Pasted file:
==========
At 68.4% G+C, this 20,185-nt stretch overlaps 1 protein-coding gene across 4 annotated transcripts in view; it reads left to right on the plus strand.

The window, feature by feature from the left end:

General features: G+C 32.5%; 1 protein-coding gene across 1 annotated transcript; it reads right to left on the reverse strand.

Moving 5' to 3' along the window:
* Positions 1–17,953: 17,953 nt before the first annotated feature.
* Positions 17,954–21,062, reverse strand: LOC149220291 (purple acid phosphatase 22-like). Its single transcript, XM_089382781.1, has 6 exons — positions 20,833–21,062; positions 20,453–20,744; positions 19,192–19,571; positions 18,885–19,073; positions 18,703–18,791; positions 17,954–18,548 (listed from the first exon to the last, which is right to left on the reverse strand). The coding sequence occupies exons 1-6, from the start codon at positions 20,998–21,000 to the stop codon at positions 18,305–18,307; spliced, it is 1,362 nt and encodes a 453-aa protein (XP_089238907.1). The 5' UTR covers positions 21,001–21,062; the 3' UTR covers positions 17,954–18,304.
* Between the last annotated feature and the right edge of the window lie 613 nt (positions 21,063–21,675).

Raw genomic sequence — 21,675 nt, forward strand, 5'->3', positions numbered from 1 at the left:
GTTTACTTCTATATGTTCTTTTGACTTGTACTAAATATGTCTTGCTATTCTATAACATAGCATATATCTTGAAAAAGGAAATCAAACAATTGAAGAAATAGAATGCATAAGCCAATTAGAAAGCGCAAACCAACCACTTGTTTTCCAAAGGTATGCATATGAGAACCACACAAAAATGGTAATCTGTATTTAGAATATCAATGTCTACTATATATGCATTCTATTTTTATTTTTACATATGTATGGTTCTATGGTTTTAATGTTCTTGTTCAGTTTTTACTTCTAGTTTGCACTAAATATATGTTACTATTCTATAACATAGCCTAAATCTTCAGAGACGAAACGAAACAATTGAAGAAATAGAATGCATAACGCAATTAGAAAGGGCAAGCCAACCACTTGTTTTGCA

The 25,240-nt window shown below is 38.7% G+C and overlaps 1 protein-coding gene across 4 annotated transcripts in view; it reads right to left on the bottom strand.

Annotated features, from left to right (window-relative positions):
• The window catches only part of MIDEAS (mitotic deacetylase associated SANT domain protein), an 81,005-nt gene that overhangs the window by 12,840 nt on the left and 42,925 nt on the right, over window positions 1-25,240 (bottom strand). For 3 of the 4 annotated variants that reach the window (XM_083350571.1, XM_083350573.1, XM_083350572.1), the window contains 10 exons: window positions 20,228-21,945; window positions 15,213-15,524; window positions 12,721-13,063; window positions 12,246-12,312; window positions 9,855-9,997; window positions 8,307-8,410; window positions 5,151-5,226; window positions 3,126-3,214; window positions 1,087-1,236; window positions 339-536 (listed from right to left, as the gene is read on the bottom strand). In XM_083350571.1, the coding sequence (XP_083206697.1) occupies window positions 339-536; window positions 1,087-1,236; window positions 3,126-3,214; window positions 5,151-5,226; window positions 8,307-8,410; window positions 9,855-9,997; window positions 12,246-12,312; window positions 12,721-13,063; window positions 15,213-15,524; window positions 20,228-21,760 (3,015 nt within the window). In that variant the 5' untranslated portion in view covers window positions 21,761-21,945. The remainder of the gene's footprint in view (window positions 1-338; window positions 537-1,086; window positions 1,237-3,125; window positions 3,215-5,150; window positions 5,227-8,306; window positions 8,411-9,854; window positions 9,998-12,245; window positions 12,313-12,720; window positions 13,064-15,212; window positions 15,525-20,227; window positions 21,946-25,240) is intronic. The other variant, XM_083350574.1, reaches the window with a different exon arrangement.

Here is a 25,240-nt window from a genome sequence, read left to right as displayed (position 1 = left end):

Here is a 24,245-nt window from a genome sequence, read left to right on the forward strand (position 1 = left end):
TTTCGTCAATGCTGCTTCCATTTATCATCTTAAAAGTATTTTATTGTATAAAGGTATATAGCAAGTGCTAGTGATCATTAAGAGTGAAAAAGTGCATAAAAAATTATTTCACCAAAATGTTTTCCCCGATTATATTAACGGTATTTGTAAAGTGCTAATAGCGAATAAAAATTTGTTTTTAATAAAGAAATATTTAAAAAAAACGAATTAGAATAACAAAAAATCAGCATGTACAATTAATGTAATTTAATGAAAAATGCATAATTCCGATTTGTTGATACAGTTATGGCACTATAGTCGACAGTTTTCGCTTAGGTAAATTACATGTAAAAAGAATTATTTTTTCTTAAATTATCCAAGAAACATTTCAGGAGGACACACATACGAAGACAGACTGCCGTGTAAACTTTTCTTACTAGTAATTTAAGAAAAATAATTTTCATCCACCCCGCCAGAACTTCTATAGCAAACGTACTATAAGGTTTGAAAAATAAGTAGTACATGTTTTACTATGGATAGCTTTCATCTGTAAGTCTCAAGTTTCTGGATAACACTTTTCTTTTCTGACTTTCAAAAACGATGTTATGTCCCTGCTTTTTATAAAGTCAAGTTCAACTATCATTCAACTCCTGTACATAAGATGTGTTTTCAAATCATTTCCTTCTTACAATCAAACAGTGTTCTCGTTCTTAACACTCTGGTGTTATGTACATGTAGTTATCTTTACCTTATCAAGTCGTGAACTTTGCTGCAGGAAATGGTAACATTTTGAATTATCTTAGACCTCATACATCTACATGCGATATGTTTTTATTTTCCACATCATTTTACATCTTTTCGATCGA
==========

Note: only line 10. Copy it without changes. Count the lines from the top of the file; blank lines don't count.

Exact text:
The 25,240-nt window shown below is 38.7% G+C and overlaps 1 protein-coding gene across 4 annotated transcripts in view; it reads right to left on the bottom strand.